Good morning, Q-MHI readers!
WHAT TO WATCH FOR TODAY
Two huge storms on different sides of the world. The East Coast of the US will start feeling the effects of Hurricane Florence, now a Category 2 storm.The hurricane center said in its 8 p.m. advisory Thursday that Florence is centered about 85 miles east-southeast of Wilmington, North Carolina, and about 145 miles east of Myrtle Beach, South Carolina. The storm has maximum sustained winds of 100 mph and is moving at a speed of about 5 mph. Hurricane-force winds are blowing 80 miles from its center, and tropical-storm-force winds reached up to 195 miles from the eye.
Hurricane-force winds are moving closer to North Carolina’s Outer Banks and the southeastern part of the state, the NHC said. Florence’s center will approach the coasts of North and South Carolina later Thursday. It will move near — or over — the coast of southern North Carolina and northeastern South Carolina in the hurricane warning area Friday.”A slow motion across portions of eastern and central South Carolina is forecast Friday night through Saturday night,” the center said.
Forecasters warned that Florence is deadly because of its size and slow forward speed.”It truly is really about the whole size of this storm,” National Hurricane Center Director Ken Graham said. “The larger and the slower the storm is, the greater the threat and the impact — and we have that.”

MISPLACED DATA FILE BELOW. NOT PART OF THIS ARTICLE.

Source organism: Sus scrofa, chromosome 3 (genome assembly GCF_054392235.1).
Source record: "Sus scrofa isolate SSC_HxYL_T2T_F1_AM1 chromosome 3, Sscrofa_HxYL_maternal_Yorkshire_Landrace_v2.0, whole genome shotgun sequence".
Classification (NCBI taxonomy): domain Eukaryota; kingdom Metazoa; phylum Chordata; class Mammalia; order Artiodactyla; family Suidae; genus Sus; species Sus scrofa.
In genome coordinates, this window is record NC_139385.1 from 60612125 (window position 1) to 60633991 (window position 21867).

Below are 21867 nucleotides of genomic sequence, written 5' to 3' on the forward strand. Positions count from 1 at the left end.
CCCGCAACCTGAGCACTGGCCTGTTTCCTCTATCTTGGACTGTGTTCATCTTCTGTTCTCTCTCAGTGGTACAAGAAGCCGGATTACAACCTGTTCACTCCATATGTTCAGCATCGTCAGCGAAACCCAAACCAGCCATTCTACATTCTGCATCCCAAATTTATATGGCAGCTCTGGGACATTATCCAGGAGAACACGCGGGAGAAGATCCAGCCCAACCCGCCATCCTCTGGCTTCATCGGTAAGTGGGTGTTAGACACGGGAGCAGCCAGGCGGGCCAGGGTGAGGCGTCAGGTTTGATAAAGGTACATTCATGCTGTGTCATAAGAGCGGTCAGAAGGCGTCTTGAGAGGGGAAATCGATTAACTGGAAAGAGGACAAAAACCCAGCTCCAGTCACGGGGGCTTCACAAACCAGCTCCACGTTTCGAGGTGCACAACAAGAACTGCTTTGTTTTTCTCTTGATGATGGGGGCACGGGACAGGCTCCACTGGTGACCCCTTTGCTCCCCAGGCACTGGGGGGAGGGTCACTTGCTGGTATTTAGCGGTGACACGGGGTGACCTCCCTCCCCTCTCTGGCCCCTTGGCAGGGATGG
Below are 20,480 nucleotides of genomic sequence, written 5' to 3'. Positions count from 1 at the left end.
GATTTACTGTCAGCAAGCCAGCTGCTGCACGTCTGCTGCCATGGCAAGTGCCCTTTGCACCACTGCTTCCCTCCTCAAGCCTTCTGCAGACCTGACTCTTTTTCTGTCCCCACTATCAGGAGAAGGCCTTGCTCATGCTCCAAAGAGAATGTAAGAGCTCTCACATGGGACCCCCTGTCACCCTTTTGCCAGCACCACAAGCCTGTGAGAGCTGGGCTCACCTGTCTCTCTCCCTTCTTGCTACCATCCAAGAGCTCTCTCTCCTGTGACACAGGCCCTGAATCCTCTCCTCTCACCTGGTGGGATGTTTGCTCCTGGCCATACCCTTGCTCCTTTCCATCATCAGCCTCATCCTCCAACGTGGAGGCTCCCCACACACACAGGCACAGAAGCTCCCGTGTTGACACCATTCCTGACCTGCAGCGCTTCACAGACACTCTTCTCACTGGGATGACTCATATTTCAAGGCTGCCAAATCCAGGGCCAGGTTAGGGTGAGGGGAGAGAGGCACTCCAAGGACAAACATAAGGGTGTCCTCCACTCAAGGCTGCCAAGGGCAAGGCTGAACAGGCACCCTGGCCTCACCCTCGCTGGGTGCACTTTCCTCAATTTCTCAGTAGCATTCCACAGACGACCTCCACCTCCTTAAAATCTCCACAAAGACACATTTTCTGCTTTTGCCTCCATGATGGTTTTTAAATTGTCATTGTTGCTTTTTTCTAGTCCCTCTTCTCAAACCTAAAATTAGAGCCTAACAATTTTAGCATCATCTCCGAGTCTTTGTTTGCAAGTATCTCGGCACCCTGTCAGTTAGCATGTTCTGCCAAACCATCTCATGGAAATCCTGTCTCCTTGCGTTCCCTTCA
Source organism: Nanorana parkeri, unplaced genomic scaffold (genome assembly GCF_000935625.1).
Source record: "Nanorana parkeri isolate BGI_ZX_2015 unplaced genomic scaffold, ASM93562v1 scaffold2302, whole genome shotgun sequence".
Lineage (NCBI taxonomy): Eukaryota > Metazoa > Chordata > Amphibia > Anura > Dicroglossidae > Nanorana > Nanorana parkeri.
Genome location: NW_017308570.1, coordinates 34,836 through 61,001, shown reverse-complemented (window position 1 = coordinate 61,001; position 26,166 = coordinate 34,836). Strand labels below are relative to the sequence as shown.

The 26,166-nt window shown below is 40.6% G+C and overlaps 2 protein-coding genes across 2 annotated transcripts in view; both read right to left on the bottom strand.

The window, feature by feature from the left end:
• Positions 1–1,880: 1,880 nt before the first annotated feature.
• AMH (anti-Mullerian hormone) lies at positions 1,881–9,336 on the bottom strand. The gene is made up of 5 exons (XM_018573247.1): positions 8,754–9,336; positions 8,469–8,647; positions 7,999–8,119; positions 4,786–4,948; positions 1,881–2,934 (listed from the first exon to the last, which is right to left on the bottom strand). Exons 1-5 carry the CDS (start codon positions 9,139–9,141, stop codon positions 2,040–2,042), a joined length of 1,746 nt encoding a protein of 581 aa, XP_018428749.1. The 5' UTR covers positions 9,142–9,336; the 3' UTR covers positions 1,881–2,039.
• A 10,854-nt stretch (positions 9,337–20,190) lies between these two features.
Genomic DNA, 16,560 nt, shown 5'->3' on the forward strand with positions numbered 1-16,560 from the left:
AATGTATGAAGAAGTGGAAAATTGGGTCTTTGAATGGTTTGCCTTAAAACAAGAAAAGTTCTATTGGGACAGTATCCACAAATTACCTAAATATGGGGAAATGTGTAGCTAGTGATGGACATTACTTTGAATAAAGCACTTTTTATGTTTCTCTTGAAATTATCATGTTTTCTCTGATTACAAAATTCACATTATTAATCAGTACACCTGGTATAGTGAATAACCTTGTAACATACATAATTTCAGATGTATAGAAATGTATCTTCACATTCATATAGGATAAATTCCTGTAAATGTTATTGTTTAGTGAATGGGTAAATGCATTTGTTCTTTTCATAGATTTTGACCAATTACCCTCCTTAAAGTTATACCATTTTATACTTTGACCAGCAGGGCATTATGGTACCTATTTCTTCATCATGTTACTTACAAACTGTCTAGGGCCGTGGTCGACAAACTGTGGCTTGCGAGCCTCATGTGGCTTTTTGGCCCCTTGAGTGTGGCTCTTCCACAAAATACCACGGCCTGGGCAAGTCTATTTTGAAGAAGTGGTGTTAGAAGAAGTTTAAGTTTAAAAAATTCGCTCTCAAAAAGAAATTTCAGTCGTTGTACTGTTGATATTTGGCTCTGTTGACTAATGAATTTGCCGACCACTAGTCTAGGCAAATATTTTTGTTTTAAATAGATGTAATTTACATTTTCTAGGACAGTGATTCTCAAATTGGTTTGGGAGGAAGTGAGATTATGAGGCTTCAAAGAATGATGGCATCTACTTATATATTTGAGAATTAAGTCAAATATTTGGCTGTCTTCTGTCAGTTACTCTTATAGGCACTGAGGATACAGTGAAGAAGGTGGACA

Meanwhile, Super Typhoon Mangkhut barrels toward the Philippines, bringing winds of 165 mph.
Philippines officials have ordered evacuations and closed schools and offices as Typhoon Mangkhut approached, carrying sustained winds of 265km/h (165mph) and gusts of up to 325km/h (201mph). It was forecast to make landfall on Saturday.
Ricardo Jalad, the Philippines civil defence chief, told an emergency meeting led by the country’s president, Rodrigo Duterte, that about 4.2 million people in Cagayan, nearby Isabela province and outlying provincial regions were vulnerable to the most destructive effects near the typhoon’s 125km-wide eye.
Nearly 48,000 houses in those high-risk areas are made of light materials and vulnerable to Mangkhut’s ferocious winds. Residents across the northern regions have covered glass windows with wooden boards, strengthened houses with rope and braces and moved fishing boats to safety.
The Philippine Red Cross said its emergency workers were on standby for Magkhut, which is known as Ompong in the Philippines. Richard Gordon, its chairman, said: “We’re worried for the 10 million people in the Philippines living in the path of this destructive storm, including those who have been displaced several times due to the monsoon rains last July and August.”
Farmers are racing to harvest their crops before the storm hits, with northern Cagayan province to first to be affected.
With a massive rain band 900km (560 miles) wide, combined with seasonal monsoon rains, the storm could bring “heavy to intense” rains that could set off landslides and flash floods, Mendoza said.After leaving the Philippines, the fast-moving storm is expected to blow toward southern China on Sunday if it maintains its course, forecasters said.
Manuel Mamba, the governor of Cagayan, said northern coastal and island villages were being evacuated on Thursday ahead of the expected onslaught. He said classes in schools would be suspended Thursday and offices, except those involved in rescue and relief work, would be advised to close on Friday.